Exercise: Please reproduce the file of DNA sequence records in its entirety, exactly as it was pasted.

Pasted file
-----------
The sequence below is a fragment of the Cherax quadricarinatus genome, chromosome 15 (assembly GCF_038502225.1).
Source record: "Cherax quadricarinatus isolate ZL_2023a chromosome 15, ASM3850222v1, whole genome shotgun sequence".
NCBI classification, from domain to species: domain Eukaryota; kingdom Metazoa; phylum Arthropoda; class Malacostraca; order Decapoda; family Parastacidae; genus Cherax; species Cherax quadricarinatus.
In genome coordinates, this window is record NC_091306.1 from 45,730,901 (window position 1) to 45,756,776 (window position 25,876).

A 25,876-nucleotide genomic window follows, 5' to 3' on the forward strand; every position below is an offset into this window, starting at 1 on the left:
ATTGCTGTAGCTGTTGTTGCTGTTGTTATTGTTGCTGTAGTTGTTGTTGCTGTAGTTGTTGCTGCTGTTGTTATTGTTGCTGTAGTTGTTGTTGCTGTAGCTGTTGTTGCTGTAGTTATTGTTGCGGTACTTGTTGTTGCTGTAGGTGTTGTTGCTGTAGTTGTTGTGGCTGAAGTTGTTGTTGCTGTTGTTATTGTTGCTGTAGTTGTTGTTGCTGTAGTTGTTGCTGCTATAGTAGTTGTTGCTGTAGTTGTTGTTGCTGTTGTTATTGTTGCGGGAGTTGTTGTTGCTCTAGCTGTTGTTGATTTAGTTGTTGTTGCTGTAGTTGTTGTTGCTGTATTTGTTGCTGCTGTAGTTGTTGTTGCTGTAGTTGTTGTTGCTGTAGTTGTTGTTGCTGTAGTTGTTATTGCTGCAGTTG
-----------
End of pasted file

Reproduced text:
The sequence below is a fragment of the Cherax quadricarinatus genome, chromosome 15 (assembly GCF_038502225.1).
Source record: "Cherax quadricarinatus isolate ZL_2023a chromosome 15, ASM3850222v1, whole genome shotgun sequence".
NCBI classification, from domain to species: domain Eukaryota; kingdom Metazoa; phylum Arthropoda; class Malacostraca; order Decapoda; family Parastacidae; genus Cherax; species Cherax quadricarinatus.
In genome coordinates, this window is record NC_091306.1 from 45,730,901 (window position 1) to 45,756,776 (window position 25,876).

A 25,876-nucleotide genomic window follows, 5' to 3' on the forward strand; every position below is an offset into this window, starting at 1 on the left:
ATTGCTGTAGCTGTTGTTGCTGTTGTTATTGTTGCTGTAGTTGTTGTTGCTGTAGTTGTTGCTGCTGTTGTTATTGTTGCTGTAGTTGTTGTTGCTGTAGCTGTTGTTGCTGTAGTTATTGTTGCGGTACTTGTTGTTGCTGTAGGTGTTGTTGCTGTAGTTGTTGTGGCTGAAGTTGTTGTTGCTGTTGTTATTGTTGCTGTAGTTGTTGTTGCTGTAGTTGTTGCTGCTATAGTAGTTGTTGCTGTAGTTGTTGTTGCTGTTGTTATTGTTGCGGGAGTTGTTGTTGCTCTAGCTGTTGTTGATTTAGTTGTTGTTGCTGTAGTTGTTGTTGCTGTATTTGTTGCTGCTGTAGTTGTTGTTGCTGTAGTTGTTGTTGCTGTAGTTGTTGTTGCTGTAGTTGTTATTGCTGCAGTTG